A late nineteenth-century illustration of French missionaries traveling by canoe with Native Americans. [Harper’s Monthly, April 1892]
Thomas Hutchins’s 1778 map of the Illinois Country. The mouth of the River Des Peres, between St. Louis and the “Merimeg” (Meramec) River, is unnamed, and no settlement is indicated there. [Courtesy of the David Rumsey Historical Map Collection]
A Kaskaskia chief as depicted in an early nineteenth-century French publication. [Georges-Henri Victor Collot, A Journey in North America, 1826]

Pierre Gabriel Marest, a Jesuit priest in the Illinois Country, was among a group of French and Native Americans that formed the earliest known missionary settlement in what would become Missouri. The mission, at the mouth of the River Des Peres in what is now south St. Louis, was settled in 1700. But within a few years, the missionaries recrossed the Mississippi to form a new settlement at the mouth of the Kaskaskia River, and the settlement at the River Des Peres dwindled and disappeared.

Marest was born on October 14, 1662, in Laval, a town in France’s old province of Maine. His family was religious; both he and his brother Joseph became Jesuit priests. On October 1, 1681, young Pierre Gabriel Marest entered the Jesuit novitiate in Paris. Two years later he was sent to teach at the Jesuit college in Vannes, where he spent five years. In 1688 he returned to his own studies, taking a year of philosophy at La Fleche, studying his first year of theology at Bourges, and completing his seminary training at the College Louis-le-Grand in Paris. He was then ordained a priest and completed the “tertianship,” or third year, of Jesuit training.

In 1694, at the age of thirty-two, Marest was sent to New France. At that time France was just beginning its seventy-five-year struggle with England for control of the North American continent. Marest was assigned as a chaplain on one of two ships sailing from Quebec to the Hudson Bay in August 1694 under the command of Pierre le Moyne, Sieur d’Iberville. Since at this time Marest knew no Native languages, his superiors believed that he could better serve as a chaplain to the French Canadians than to Native Americans.

Marest’s time as a chaplain in the Hudson Bay region was filled with adventure. He witnessed the French attack on an English fort and the fort’s surrender and also had his first encounter with Native Americans. In September 1695 he was captured by the English and taken as a prisoner back to England.

Marest was soon released, and he returned to France, where he immediately asked his Jesuit superiors to send him back to America, hoping this time to serve as a missionary. His request was granted, and he arrived again at Quebec in 1698. He was soon dispatched by Father Jacques Gravier to assist at a Native village near present-day Peoria, Illinois. After two years of missionary service, Marest accompanied the Kaskaskia, one of several Indigenous groups at the Peoria settlement, as they moved to the south. The Kaskaskia may have moved out of fear of raids by the Iroquois from the Northeast, or due to conflict with other tribes such as the Peoria, or in search of richer soils and better trading prospects with new French settlements in the lower Mississippi River valley.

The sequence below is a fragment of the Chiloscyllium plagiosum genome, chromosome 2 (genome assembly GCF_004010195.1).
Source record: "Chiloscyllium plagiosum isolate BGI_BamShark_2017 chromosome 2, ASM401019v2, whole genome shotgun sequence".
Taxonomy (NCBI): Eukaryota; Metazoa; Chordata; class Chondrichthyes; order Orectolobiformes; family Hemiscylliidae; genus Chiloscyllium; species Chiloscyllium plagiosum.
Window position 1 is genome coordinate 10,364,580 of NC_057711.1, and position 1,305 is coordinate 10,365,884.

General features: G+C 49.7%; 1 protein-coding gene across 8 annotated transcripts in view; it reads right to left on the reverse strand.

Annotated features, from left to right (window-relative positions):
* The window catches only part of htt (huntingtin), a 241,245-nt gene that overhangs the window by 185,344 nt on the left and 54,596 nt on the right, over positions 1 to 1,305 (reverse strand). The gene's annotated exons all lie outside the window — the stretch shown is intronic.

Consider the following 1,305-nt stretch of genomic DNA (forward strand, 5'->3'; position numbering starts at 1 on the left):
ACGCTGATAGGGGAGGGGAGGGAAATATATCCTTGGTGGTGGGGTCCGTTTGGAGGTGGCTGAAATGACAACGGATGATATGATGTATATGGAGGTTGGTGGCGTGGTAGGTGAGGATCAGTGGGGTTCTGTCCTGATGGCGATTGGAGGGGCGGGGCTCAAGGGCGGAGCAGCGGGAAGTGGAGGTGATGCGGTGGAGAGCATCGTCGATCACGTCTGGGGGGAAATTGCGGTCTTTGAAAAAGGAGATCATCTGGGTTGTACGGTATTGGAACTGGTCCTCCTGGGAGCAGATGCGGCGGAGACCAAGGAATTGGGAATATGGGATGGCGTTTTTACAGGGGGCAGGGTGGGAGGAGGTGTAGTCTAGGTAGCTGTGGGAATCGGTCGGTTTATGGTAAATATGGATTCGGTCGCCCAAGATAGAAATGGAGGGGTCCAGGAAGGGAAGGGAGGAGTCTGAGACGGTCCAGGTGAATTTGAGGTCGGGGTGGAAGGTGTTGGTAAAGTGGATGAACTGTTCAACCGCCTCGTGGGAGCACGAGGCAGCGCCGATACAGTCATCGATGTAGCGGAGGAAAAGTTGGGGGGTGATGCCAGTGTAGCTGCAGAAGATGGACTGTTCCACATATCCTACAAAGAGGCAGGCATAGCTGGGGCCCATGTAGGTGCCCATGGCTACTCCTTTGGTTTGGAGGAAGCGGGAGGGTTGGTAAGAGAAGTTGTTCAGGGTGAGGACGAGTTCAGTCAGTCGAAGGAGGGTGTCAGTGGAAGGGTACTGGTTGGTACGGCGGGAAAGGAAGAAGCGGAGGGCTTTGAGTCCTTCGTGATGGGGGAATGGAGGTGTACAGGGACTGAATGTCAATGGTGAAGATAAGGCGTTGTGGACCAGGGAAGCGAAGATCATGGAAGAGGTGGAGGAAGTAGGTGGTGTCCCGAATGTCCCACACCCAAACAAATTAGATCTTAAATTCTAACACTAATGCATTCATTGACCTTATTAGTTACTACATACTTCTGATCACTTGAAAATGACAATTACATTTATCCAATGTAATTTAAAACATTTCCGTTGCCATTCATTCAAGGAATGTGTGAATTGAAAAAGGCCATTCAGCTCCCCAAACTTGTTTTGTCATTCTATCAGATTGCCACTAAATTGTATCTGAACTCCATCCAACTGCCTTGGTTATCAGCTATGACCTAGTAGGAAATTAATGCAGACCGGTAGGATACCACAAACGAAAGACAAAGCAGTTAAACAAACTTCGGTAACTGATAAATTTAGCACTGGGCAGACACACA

The Kaskaskia and two priests, Fathers Marest and Pierre François Pinet, first stopped on the west bank of the Mississippi at the River Des Peres (River of the Fathers). But in 1703 the Kaskaskia decided to move approximately fifty miles farther south and on the east side of the Mississippi, near the mouth of the Michigamea River (now known as the Kaskaskia River). There they laid out their new village, and it was there that Marest spent the remaining eleven years of his life, ministering to the Kaskaskia. He was able to make two trips back to the Peoria mission, and on the second of these visits he unexpectedly encountered his brother, Father Joseph Marest, and was able to spend several weeks with him.

The mission at Kaskaskia was successful, and Marest was respected by Native Americans and French colonists alike. He became a superb Native American linguist, but none of his transcriptions of their languages have been found. Marest died at Kaskaskia on September 15, 1714, during an epidemic.

Further Reading

Bannon, John Francis. “Black-Robe Frontiersman: Gabriel Marest, S.J.” Bulletin of the Missouri Historical Society 10 (April 1954): 351–66.

Ekberg, Carl J., and Anton J. Pregaldin. “Marie Rouensa-8Cate8A and the Foundations of French Illinois.” Illinois Historical Journal 84, no. 3 (Autumn 1991): 146–60.

Garaghan, Gilbert J. “Earliest Settlements of the Illinois Country.” Catholic Historical Review 15, no. 4 (January 1930): 351–62.

Stepenoff, Bonnie. “Conflict and Conversion: The Jesuit Mission on Missouri’s River Des Peres.” Missouri Historical Review 114, no. 4 (July 2020): 235–48. https://digital.shsmo.org/digital/collection/mhr/id/60223/rec/2

Thwaites, Reuben Gold, ed. The Jesuit Relations and Allied Documents. Vols. 64–66, 71. Cleveland: Burrows Brothers, 1896–1901.

Published April 15, 2022

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